Other courts have also followed these decisions discussed above. To the extent the propriety of certification depends upon disputed threshold legal or factual questions, a court may, and indeed must, resolve them”); Bartold v. Glendale Fed. Bank, 81 Cal. App. 4th 816, 829 (2000) (“when the merits of the claim are enmeshed with class action requirements, the trial court must consider evidence bearing on the factual elements necessary to determine whether to certify the class”). Wal-mart Stores, Inc. v. Dukes , 131 S. Ct. 2541, 2551-52 (2011) (citing Gen. Telephone Co. of S.W. v. Falcon, 457 U.S. 147, 102 S. Ct. 2364, 72 L. Ed. 2d 740 (1982)); see also Ellis v. Costco Wholesale Corp., 657 F.3d 970, 984 (9th Cir. 2011) (holding the district court erred by failing to conduct a “rigorous analysis” of the merits to determine whether the plaintiffs had established commonality under Rule 23); In re Hydrogen Peroxide Antitrust Litig., 552 F.3d 305, 318 (3d Cir. 2008) (class certification requires “thorough examination” of factual and legal allegations; “rigorous analysis may include a preliminary inquiry into the merits” and consideration of “the substantive elements of the plaintiffs’ case in chief).

To be fair however, many courts in California are reluctant to quickly dismiss a class certification effort. The abuse of class action lawsuits however, has caused many California courts to direct more attention to the actual facts underlying Plaintiffs’ claims in a class action, to determine whether Plaintiff can produce any substantive claim, prior to a lengthy and costly class action lawsuit.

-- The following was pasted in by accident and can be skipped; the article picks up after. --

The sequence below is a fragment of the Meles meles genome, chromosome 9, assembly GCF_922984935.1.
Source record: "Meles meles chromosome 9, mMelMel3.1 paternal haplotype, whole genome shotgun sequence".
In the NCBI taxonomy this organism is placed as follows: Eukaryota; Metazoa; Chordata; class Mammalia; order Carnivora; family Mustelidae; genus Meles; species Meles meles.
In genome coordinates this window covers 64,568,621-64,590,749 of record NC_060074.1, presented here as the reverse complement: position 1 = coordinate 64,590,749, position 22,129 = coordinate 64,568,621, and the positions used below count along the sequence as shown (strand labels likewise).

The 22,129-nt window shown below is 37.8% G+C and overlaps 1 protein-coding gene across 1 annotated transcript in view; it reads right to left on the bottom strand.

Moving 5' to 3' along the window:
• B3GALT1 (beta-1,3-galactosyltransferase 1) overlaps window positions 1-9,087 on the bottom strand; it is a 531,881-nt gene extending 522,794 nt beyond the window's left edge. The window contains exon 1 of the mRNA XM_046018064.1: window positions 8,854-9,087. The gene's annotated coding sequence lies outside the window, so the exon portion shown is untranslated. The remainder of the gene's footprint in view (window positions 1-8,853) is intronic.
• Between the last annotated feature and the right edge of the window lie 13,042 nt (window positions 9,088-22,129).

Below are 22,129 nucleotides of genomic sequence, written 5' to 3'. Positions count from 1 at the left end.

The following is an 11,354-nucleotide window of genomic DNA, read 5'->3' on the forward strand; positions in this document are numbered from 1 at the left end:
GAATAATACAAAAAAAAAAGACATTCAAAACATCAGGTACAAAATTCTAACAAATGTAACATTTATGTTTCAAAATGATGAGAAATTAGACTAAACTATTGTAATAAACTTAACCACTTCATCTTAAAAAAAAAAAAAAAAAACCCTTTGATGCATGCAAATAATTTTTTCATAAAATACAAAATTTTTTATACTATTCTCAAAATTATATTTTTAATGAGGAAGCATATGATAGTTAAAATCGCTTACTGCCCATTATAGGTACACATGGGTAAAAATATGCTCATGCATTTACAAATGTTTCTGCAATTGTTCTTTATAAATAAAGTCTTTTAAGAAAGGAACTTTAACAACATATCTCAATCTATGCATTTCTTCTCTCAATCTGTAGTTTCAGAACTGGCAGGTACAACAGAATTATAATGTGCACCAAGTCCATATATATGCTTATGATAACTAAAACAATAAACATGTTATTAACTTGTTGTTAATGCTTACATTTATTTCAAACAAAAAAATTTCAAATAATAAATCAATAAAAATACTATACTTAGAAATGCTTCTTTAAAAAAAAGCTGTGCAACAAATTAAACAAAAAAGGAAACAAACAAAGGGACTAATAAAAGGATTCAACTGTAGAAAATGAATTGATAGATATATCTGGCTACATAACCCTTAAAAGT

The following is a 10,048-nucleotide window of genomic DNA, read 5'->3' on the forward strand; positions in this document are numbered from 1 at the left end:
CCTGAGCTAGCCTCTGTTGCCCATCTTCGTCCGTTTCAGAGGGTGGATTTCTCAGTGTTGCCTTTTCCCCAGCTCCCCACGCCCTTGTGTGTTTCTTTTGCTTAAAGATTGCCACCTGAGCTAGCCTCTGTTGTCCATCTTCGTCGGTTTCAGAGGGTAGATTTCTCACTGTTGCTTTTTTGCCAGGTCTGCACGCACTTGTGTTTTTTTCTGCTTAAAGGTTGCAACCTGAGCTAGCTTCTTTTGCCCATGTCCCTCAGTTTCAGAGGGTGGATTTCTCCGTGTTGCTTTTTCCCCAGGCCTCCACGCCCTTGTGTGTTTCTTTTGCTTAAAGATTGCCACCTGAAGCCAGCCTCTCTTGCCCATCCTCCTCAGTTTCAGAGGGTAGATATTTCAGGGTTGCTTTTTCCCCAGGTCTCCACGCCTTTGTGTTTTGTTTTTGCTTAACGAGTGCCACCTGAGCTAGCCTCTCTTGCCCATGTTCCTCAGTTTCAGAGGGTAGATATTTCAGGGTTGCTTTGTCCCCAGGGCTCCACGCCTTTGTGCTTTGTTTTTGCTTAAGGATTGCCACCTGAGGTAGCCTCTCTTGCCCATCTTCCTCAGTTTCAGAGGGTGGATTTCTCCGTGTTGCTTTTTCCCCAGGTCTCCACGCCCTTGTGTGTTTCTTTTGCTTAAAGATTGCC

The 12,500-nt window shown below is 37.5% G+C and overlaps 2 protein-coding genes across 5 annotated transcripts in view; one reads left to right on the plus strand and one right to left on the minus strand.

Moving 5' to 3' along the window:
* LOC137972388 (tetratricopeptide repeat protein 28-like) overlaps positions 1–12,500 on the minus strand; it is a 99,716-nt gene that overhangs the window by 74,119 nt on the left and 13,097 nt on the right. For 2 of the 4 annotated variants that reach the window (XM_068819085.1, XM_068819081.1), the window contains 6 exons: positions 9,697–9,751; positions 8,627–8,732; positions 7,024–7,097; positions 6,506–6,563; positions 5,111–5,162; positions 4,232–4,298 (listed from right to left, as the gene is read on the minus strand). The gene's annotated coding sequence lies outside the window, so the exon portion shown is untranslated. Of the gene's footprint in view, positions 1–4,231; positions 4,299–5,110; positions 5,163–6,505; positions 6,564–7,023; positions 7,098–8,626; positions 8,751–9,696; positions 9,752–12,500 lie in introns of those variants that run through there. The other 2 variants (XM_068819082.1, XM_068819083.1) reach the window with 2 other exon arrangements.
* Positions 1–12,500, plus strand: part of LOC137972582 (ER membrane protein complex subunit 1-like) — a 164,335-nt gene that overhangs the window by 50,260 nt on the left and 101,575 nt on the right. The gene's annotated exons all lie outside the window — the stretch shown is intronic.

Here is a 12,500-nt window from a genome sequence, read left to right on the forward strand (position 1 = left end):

Filed Under: Class Action (Employment)Labor & EmploymentLitigation

Tagged With: class actionlabor employment law

Stack of old books and pen holder


July 3, 2016

California law provides that for every four hours of work, an employee must be allowed  a ten minute rest break.  The employer is not obligated to ensure one is taken, and the employee may opt to not take a rest break. An employer also may require an employee to remain on work premises during a rest period.

It is unclear when the rest period should be taken. It is not required by law that a rest period be taken after a four hour work period, only that a rest period is permitted for every four hours worked.

In 2012, the California Supreme Court decided an important meal and rest break case, Brinker Restaurant Corp. v. Superior Court.  The question of whether employers must ensure breaks are taken or must simply provide breaks has been a source of significant litigation in both federal and state courts.  The California Supreme Court  ruled in Brinker’s favor on the most critical part of the decision – holding that employers do not have to ensure employees take their meal breaks. Once the meal period is provided, there is no duty to police meal breaks to ensure no work is being done.  This case has been, in an usual act by the court, “depublished” pending subsequent filings.  Although depublished, California courts have followed the decision and cited to the Brinker decision.


Filed Under: Labor & EmploymentLitigation

Tagged With: labor employment law